• Involve key partners, for example planning and environment departments, social services or transport authorities who are involved in strategy development and implementation for proposed changes to particular services;
  • Produce publications such as newsletters which raise awareness and request that responses are left at public places such as town halls and libraries;
  • Hold meetings targeted at particular groups;
  • Use councillors to engage with local communities;
  • Use local media;
  • Establish websites or forums to discuss the proposals and online questionnaires;
  • Develop recommended strategy after careful consideration of consultation responses from interested parties;
  • Keep records of the views expressed during consultation and an audit trail of how these were taken into account by the decision-makers;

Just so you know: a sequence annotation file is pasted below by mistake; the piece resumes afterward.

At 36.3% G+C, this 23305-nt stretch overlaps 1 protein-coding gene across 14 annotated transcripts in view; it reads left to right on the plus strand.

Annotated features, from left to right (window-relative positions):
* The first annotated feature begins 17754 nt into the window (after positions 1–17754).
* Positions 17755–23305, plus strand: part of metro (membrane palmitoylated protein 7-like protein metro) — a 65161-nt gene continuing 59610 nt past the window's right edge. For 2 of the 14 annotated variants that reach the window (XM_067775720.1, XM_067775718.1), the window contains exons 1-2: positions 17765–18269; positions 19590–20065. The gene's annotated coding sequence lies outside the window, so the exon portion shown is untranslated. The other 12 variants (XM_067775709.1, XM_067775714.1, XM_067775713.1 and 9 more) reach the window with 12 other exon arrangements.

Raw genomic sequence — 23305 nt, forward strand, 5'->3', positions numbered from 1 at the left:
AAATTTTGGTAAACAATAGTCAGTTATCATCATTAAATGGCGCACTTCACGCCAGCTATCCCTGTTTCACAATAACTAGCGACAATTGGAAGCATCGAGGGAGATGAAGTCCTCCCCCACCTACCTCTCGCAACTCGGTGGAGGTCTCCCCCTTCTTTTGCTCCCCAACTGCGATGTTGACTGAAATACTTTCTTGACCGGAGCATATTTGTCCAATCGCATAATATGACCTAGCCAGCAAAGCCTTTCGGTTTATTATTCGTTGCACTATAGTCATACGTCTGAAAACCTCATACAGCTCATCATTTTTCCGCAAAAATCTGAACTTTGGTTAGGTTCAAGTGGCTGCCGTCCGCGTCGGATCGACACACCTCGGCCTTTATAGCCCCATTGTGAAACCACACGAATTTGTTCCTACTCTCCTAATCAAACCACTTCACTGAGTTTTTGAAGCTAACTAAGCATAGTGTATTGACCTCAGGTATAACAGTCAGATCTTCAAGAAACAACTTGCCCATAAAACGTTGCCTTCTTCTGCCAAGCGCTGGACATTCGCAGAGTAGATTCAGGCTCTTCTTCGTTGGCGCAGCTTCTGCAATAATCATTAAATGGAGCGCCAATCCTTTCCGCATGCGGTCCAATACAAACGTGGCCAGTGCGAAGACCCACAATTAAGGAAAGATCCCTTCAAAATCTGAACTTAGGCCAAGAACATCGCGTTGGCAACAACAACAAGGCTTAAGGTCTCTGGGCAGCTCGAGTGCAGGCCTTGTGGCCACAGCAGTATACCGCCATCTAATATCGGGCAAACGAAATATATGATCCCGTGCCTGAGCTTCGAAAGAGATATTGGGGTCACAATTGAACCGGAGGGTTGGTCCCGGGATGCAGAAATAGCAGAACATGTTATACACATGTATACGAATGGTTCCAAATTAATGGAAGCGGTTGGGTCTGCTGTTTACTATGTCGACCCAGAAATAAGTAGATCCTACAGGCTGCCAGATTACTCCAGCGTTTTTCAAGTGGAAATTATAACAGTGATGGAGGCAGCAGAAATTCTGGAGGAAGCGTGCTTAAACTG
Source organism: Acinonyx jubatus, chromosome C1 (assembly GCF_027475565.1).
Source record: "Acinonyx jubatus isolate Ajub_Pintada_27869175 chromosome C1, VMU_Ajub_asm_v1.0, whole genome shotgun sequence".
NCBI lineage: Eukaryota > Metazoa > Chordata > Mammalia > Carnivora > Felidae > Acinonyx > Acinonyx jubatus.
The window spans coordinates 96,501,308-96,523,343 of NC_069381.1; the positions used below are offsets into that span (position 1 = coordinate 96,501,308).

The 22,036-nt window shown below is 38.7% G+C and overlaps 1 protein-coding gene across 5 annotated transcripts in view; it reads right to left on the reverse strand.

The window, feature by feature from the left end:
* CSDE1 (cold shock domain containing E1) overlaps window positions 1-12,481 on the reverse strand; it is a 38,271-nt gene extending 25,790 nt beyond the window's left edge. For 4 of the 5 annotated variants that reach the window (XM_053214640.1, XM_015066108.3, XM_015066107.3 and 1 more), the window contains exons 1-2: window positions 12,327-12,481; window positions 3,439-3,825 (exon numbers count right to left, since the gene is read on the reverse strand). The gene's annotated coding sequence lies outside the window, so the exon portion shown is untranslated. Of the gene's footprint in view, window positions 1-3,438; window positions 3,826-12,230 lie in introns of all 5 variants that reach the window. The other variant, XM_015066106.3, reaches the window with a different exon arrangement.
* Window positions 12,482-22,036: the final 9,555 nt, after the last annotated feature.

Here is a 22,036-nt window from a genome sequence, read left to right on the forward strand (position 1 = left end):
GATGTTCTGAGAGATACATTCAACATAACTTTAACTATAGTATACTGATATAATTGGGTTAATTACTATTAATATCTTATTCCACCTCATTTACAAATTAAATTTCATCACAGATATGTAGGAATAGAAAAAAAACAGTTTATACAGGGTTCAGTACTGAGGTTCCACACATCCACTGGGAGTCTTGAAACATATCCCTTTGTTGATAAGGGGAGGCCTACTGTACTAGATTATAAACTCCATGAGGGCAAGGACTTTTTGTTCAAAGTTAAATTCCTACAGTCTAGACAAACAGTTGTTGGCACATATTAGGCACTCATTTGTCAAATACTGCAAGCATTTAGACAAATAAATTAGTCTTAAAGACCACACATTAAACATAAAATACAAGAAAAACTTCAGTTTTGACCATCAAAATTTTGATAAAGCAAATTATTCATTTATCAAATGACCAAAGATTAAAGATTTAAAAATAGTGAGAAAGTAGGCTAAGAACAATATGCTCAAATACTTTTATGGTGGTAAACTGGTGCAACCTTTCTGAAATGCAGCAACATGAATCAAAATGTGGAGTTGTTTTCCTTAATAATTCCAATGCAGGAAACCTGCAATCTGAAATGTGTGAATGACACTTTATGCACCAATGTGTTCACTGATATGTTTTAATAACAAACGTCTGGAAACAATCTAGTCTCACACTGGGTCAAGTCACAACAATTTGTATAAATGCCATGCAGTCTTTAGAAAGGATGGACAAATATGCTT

• Take action after the process has been completed.

In the context of how much consultation is enough, the courts have considered the nature of public authorities’ amended public sector equality duties, in particular the meaning of the term “have due regard to…”.

Councils should note the case of Chavda v Harrow LBC [2007] EWHC 3064 (Admin) in which the council’s decision to restrict adult care services to people with critical needs was challenged for want of proper consultation.

A summary of an equality impact assessment simply stating that implementing the proposal ‘could result in potential conflict with the Disability Discrimination Act 1995’ had been submitted to the council in preparation for its decision.